Effective Date: March 29, 1999
HEALTH INSURANCE DEDUCTIBILITY FOR
1. Where an employer, who is self-employed, provides accident and health
coverage to his spouse as an employee, is the cost of that coverage deductible
by the employer-spouse under section 162 of the Internal Revenue Code.
2. Where an employer, who is self-employed, provides accident and health
coverage to his spouse as an employee, is the cost of that coverage and medical
reimbursements excludable by the employee under sections 106 and 105(b) of
1. The cost of the accident and health coverage is deductible by the employerspouse
if he provides such coverage to his spouse as an employee.
2. Both the cost of the coverage and the medical reimbursements are excludable
from the gross income of the employee-spouse .
STATEMENT OF FACTS:
An arrangement is marketed through accounting firms and a national tax return
preparer that encourages self-employed persons to deduct 100% of accident and
health plan expenses. This arrangement has been utilized by the self-employed in
partnerships, limited liability corporations, subchapter S corporations and sole
proprietorships. Through this promotion, a self-employed individual hires his or her
spouse as an employee. The employer-spouse provides family accident and health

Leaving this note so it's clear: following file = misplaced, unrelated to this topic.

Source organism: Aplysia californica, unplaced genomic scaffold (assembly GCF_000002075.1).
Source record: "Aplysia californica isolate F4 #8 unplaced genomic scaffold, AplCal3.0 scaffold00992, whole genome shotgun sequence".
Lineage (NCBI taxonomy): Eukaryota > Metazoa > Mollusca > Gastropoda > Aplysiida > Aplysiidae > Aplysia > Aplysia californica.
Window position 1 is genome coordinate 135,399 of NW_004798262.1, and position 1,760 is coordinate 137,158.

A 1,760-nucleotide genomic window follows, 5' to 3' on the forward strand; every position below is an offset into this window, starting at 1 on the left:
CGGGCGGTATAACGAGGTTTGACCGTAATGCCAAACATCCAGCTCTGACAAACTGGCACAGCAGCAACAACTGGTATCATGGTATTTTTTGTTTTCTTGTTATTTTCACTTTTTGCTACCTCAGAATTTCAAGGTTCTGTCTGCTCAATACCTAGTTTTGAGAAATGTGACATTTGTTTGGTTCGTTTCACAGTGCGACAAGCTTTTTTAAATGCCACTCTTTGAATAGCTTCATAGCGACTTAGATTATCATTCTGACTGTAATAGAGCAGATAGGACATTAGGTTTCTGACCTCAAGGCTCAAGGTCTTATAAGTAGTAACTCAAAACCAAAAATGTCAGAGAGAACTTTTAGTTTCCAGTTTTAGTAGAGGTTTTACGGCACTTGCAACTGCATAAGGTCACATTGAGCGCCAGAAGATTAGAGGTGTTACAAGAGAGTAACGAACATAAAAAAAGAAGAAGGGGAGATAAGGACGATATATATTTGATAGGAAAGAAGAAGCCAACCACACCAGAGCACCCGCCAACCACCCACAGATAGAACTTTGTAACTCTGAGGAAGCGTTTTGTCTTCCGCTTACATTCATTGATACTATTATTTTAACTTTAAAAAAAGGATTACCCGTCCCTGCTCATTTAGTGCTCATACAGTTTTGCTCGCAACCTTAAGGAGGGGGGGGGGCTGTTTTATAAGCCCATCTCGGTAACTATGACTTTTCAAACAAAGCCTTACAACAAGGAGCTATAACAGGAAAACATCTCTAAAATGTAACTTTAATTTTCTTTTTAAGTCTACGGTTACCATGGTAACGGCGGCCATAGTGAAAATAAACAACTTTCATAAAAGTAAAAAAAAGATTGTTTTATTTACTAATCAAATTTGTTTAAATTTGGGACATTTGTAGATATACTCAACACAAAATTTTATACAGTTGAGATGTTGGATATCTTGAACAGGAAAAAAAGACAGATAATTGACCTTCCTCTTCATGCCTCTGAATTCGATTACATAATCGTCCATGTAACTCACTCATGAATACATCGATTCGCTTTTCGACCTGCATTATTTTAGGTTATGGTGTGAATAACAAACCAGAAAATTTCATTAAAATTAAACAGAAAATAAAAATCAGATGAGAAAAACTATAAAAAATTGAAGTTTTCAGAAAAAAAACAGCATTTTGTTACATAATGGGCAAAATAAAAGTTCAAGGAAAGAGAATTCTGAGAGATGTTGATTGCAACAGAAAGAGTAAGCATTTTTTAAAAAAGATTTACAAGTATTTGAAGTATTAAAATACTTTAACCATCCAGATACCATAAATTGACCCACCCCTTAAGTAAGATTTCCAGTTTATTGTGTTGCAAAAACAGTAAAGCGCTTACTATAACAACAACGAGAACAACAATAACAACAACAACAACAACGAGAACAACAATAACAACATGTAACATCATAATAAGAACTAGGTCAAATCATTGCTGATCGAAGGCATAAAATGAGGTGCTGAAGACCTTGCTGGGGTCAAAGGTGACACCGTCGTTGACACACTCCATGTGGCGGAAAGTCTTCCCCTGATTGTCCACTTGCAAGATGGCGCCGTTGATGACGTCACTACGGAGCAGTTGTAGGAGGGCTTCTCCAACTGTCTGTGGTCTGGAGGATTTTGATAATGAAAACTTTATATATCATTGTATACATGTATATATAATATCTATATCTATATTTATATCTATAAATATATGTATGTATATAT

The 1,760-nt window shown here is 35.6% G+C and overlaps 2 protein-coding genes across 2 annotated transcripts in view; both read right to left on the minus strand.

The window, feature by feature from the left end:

coverage for the employee-spouse through a self-insured medical expense
reimbursement plan or by purchasing an accident and health insurance policy. The
employer-spouse is then covered by the plan as a member of the employee’s family.
By utilizing this arrangement, the employer-spouse deducts 100% of the cost of
providing health coverage to himself and his family, including reimbursement of medical
expenses. Expenses claimed for reimbursement include insurance premiums and
other expenses not reimbursed by insurance. The employee-spouse excludes from
gross income the cost of the health coverage and medical expense reimbursements.
Often, compensation for the employee-spouse is determined upon the amount of the
accident and health cost for the taxable year. In this situation, Form W-2 is not issued
or is issued for a small dollar amount because the cost of the coverage and medical
expense reimbursements are excluded from the employee-spouse’s income.
LAW AND ANALYSIS:
Section 162(a)(l) of the Code provides that a taxpayer may deduct all the ordinary and
necessary expenses paid or incurred during the taxable year in carrying on any trade or
business, including a reasonable allowance for salaries or other compensation for
personal services actually rendered.
Section 1.162-7(a) of the Income Tax Regulations provides that there shall be included
among the ordinary and necessary expenses paid or incurred in carrying on any trade
or business a reasonable allowance for salaries or other compensation for services
actually rendered. The test of deductibility in the case of compensation payments is
whether they are reasonable and are in fact payments purely for services.
Section 1.162-10(a) of the regulations provides, in part, that amounts paid or incurred